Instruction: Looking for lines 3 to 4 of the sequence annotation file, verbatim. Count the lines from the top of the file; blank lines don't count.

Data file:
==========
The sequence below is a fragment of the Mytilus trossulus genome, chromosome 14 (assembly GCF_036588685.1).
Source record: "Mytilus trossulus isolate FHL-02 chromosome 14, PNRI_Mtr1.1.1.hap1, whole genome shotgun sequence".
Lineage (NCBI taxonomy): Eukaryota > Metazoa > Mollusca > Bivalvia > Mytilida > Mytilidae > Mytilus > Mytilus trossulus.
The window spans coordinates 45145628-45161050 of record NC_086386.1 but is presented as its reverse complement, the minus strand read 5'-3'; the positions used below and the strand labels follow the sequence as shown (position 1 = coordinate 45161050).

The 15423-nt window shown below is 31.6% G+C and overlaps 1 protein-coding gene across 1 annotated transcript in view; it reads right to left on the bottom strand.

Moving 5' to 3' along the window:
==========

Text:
Lineage (NCBI taxonomy): Eukaryota > Metazoa > Mollusca > Bivalvia > Mytilida > Mytilidae > Mytilus > Mytilus trossulus.
The window spans coordinates 45145628-45161050 of record NC_086386.1 but is presented as its reverse complement, the minus strand read 5'-3'; the positions used below and the strand labels follow the sequence as shown (position 1 = coordinate 45161050).